NASSINGTON. CHURCH: ST MARY & ALL SAINTS

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I was three days before Christmas 2013, and I decided to take advantage of some lovely lighting and spent the afternoon at Elton, Nassington and Fotheringhay. It was a gorgeous afternoon and there were vapour trails all over the skies all afternoon as people took flights to spend Christmas with their loved ones. This proved to be the lull betfore the storm (literally) as the UK was to be batter by bad weather shortly after these shots were taken.
 It is thought that the area where the church stands today has been a place of worship for 1,000 years. It is thought that there was a large Saxon church here, that probably resembled the one at Barnack.
  This is a very small village to have such a grand church. Nassington was once in the Diocese of Lincoln, which stretched from the Humber to the Thames. Nassington was chosen, between the years 1118 and 1121, to be the base of a Prebendary of Lincoln. The prebendary was to exercise authority over the surrounding parishes and a Prebendal house was built close to the church. This was a crucial moment for St Mary and it brought ealth and importace to the church and stimulated its rebuilding and extension. Work on the impressive tower was started within sixty years of this date and over the years further rebuilding took place leading to what is the impressive structure that we see today.
  According to the well produced and informative history booklet that was available from the church there was a fire at the church at the turn of the 13th Century. Those found guilty were excommunicated as they had "grievoufly molefted the church of Naffington". This was a very severe punishment in those days
  The church had major restoration work done on it in the 1880's. In that time part of a Saxon Cross was uncovered. This is carved on all four sides and is said to have dated from the 10th Century. Amongst other carvings this has on it a representation of the Crucifixion. It has been estimated that, if complete, the cross would have stood some ten feet high.
  A clock can be seen inside the church against the North wall. It is dated 1695, and was made in Stamford by John Watts. It was in use on the church tower for 200 years. This was restored in 1982 and is in working order. John Watts, and later his son Robert, were well known clockmakers in the area and another example of Watts senior's work can be seen at St Leonards at Apethorpe. Watts always signed his work IW with the date.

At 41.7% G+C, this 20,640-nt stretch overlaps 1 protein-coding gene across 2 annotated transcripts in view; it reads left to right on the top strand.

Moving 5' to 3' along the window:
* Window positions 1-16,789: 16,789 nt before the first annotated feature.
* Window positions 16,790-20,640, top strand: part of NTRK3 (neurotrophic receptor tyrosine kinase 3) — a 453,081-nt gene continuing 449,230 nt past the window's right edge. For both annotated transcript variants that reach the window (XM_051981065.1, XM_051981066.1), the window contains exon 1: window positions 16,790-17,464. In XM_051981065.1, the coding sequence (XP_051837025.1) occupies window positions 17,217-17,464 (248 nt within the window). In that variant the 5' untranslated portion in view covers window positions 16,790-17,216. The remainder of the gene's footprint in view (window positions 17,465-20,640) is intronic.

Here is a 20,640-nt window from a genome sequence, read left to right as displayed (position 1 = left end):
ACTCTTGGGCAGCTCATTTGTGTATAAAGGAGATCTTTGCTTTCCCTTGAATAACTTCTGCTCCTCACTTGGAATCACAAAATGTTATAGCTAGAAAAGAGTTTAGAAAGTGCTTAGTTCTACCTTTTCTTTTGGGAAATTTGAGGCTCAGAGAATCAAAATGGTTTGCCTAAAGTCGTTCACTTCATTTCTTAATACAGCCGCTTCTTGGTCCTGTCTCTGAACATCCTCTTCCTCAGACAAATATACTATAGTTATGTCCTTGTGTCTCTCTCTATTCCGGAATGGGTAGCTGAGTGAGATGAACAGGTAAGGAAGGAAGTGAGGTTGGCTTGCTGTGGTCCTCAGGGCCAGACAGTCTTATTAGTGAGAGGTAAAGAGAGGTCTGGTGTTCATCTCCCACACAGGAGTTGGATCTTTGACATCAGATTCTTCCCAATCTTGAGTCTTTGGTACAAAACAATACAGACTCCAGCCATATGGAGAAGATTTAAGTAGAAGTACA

The wall paintings on the North wall and over the chancel arch are in a poor state of repair. They were uncovered in the 1880's by the Revd Barrett with the aid of a pen knife! The wall painting is either St Martin of Tours dividing his cloak or a representation of St George and the Dragon. There is also a painting depicting St Katherine being tied to a wheel by her persecutors. There is a similar painting on the north wall at Castor, and a photograph is included on my page for that church for anyone wishing to take a look. The wall painting over the chancel arch shows Christ, with his hand raised in blessing, surrounded by his disciples. All of the paintings date from the 14th or 15th centuries.
  The spire has a date marker of 1640 on it, the date at which it was rebuilt. There are five bells here. The first was cast by John Warner and Sons at the Crescent Foundry at Cripplegate in London in 1874. The second and fourth bells were each cast locally, by different generations of the Norris family at the Stamford bellfoundry. The earlier of the two is the fourth bell which has the inscription "Thomas Norris Made Me 1642". The other Norris bell was from Tobias Norris III and has the name XW Meates and T Thacker, the churchwardens at the timeas well as the inscription "Toby Norris Cast Me 1686".
  Bell three was cast in St Neots by Josepy Eayre in the mid 18th century, and has the names L Male and T Handson inscribed, with again being the churchwardens of the day. Bell five is more of a rarity with this bell being cast in Downham, Norfolk by Thomas Osborn. Dated 1801, this bell has the names Edw Handson and Rob Osborn on it.
  The tower and spire are very impressive, and dominate the landscape in whichever direction you are entering Nassington from. Lots of grotesques are to be seen on the tower and the spire. Some of these are in pretty poor condition. To my surprise, there is a representation of an ape high up, with large hands and feet, photograph enclosed below. I am assuming that this dates from the re-build of 1640 and begs the question would anyone living locally have seen an ape in those days. Well, perhaps, a circus travelled through Nassington at some point in the mid 17th century, as work was going on at the church who had an ape with them and this was remembered as a statue on the church spire. It is certainly unusual and the only one that I have seen in around 500 churches visited at the time of typing this.
  Plenty of gargoyles here as well, on both north and south walls. Pretty good quality as well with one wearing a crown. A curious thing with regards some of the gargoyles here is that certain of them have a second much smaller head coming out of the forehead of the main head. Not seen this before.
  A beautiful church, and a reminder to when Nassington was an hugely important place of Christian worship. The church here is normally kept open, as are several in this area. Well worth a look.

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